April 7th, 1915

Wednesday, April 7, 1915

Observance of 80th Birthday.

(From Sun-American of Lawrence, Mass., March 12th.)

Ingram B. Dodge, a long and respected resident of this city, celebrated his eightieth birthday at his home, 232 Broadway, Thursday. The day was pleasantly spent among his relatives and friends, many of whom availed themselves of the opportunity to call and extend to Mr. Dodge their hearty congratulations and good cheer. Dainty refreshments were served, those assisting, Ruth Wheelock, niece and Bertha Grimes, granddaughter. In addition to the calls there was a shower of post cards, about 150, many coming from out of town. A purse of gold was presented to Mr. Dodge by his immediate relatives, also cut flowers and potted plants. No one seeing him would ever take him to be over sixty-five; he is hale and hearty and takes active interest in the city’s affairs and other matters as well.

Mr. Dodge was born in Middleton, Nova Scotia, in 1835. He was the son of Ambrose and Abbie Dodge. He was named after the famous preacher, Rev. I. E. Bill, for many years pastor of the Pine Grove Meeting House, Middleton. His grandson, at fourteen years of age was called the "Boy Preacher" of his time. Mr. Dodge was one of a large family. There were seven boys and four girls, but three brothers are living, Charles, Robert and Ambrose, all residing in the provinces. At the age of fifteen he came to Salem and learned the carriage business, returning a few years later to the provinces, and engaged in the mill business, setting up saw mills. When he left Salem he carried with him the axles and springs with which he made a three spring express wagon for two horses and this was the first wagon run on axles into Halifax with the exception of the mail coaches. He also made a wagon for his brother Robert that is in use today. He made the first pair of cattle guards at Aylesford Station, N.S. He worked on the opening up of the railroad from Berwick to Waterville, including the big Berwick cut.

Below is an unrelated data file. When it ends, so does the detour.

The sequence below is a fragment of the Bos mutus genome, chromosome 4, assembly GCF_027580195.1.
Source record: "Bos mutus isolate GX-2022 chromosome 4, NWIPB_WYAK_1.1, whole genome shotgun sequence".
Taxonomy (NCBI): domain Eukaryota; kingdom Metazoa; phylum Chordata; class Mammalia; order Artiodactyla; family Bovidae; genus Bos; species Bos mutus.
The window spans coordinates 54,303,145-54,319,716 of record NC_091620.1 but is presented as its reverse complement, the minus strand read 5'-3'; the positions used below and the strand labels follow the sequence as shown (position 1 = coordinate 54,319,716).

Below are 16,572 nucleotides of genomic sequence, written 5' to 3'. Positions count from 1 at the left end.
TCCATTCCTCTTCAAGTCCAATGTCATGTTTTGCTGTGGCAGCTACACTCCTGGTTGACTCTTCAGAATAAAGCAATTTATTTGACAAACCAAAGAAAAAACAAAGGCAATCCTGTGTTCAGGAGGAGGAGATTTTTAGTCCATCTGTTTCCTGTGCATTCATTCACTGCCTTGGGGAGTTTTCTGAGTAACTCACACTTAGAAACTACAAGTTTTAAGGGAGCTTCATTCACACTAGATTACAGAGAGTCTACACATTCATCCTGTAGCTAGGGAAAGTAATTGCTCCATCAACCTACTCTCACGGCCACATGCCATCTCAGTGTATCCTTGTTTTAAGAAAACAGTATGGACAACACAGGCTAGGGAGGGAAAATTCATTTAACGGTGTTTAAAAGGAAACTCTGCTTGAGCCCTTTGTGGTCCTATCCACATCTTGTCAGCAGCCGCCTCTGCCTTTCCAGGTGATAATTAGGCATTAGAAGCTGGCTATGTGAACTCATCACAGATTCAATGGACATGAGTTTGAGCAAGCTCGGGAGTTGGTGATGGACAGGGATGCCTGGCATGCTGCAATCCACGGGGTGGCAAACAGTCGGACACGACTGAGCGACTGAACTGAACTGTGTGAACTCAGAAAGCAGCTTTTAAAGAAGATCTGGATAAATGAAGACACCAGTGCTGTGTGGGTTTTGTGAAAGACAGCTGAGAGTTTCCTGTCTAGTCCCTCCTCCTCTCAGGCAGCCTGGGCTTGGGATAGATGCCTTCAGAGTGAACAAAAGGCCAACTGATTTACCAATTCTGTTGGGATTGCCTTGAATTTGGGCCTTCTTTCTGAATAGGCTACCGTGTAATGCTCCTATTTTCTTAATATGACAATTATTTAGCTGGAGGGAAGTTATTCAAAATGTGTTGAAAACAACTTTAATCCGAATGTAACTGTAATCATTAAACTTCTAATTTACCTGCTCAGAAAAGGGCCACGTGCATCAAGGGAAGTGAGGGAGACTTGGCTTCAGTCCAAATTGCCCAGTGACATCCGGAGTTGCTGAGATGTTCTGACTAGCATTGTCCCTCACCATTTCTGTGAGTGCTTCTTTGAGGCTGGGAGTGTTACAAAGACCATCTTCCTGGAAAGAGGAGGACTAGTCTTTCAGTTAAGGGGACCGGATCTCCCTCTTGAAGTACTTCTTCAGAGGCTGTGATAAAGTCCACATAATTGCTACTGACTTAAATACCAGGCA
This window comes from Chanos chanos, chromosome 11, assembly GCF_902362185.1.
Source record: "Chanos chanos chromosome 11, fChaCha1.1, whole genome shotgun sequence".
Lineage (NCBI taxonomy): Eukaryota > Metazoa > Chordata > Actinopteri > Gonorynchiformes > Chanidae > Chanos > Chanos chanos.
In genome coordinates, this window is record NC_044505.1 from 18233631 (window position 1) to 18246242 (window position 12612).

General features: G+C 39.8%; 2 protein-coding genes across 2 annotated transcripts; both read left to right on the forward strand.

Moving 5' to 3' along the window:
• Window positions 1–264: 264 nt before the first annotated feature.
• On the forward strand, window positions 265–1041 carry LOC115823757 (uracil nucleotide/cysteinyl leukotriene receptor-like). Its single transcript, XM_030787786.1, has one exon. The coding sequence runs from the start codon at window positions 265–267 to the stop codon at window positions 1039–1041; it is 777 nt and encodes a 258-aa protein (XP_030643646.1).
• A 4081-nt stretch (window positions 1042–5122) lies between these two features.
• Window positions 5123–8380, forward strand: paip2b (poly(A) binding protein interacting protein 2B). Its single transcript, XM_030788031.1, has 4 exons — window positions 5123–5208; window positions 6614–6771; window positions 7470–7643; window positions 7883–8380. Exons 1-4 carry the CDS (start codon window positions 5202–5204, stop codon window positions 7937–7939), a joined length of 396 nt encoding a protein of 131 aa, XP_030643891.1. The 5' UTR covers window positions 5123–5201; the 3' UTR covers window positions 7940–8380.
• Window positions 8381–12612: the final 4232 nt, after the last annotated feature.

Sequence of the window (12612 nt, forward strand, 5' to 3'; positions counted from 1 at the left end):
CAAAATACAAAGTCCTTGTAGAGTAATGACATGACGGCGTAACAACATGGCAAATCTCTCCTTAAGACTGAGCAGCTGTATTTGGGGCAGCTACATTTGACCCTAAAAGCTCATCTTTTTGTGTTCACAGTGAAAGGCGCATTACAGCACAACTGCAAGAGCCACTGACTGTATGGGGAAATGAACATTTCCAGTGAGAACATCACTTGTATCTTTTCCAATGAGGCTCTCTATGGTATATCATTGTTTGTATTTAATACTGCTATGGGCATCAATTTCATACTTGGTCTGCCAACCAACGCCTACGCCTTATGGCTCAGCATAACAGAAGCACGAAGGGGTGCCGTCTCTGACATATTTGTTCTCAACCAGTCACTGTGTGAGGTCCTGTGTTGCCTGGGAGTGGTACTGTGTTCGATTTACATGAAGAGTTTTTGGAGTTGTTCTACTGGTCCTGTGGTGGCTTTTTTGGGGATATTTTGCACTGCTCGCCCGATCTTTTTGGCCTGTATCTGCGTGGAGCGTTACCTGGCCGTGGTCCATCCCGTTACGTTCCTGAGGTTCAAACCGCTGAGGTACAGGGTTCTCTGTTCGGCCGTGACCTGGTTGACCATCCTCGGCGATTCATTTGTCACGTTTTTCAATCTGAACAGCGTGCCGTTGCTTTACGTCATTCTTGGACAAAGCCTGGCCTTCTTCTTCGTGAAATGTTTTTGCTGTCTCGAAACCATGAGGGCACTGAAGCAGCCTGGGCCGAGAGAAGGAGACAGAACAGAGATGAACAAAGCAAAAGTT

Cupid made a trip to the provinces one summer and "Ingram Bill" could not hold out against the little fellow although he had been acquainted with his tricks for fifty years. The pride of his affection came from the United States so Mr. Dodge began to take a sudden liking to return to this country and in 1884 he made the trip and the following year was married to Mrs. Mary A. Grimes, widow of the late Guy Carleton Grimes and mother of Eben Grimes of the firm of Bride, Grimes & Co.

Mr. Dodge took up the carpentry trade, working for the city five years as foreman of the public property department. He worked on many of the school houses, Union Street, and at the time of the cyclone was working on the Essex school house. He worked under Fred Palister and worked for George Smith, contractors, and also the B.& M.R.R. Later years, although not steadily engaged he has been active in various lines of work and was heard to say, "he felt like a boy again."

All wish Mr. Dodge many years of joy.

"We may grow old, but never lose life’s zest; because the road’s last turn will be the best."